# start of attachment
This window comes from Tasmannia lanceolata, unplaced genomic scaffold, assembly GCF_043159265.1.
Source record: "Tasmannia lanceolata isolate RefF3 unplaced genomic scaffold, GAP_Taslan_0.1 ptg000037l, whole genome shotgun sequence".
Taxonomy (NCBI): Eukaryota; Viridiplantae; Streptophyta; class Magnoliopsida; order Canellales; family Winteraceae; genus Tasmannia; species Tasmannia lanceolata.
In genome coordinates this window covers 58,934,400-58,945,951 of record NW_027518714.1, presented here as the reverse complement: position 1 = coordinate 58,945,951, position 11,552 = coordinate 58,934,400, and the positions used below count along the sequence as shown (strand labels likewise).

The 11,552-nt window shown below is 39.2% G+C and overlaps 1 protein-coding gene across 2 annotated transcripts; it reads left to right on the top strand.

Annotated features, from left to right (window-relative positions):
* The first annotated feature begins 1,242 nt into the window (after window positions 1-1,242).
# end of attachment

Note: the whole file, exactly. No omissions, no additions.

This window comes from Tasmannia lanceolata, unplaced genomic scaffold, assembly GCF_043159265.1.
Source record: "Tasmannia lanceolata isolate RefF3 unplaced genomic scaffold, GAP_Taslan_0.1 ptg000037l, whole genome shotgun sequence".
Taxonomy (NCBI): Eukaryota; Viridiplantae; Streptophyta; class Magnoliopsida; order Canellales; family Winteraceae; genus Tasmannia; species Tasmannia lanceolata.
In genome coordinates this window covers 58,934,400-58,945,951 of record NW_027518714.1, presented here as the reverse complement: position 1 = coordinate 58,945,951, position 11,552 = coordinate 58,934,400, and the positions used below count along the sequence as shown (strand labels likewise).

The 11,552-nt window shown below is 39.2% G+C and overlaps 1 protein-coding gene across 2 annotated transcripts; it reads left to right on the top strand.

Annotated features, from left to right (window-relative positions):
* The first annotated feature begins 1,242 nt into the window (after window positions 1-1,242).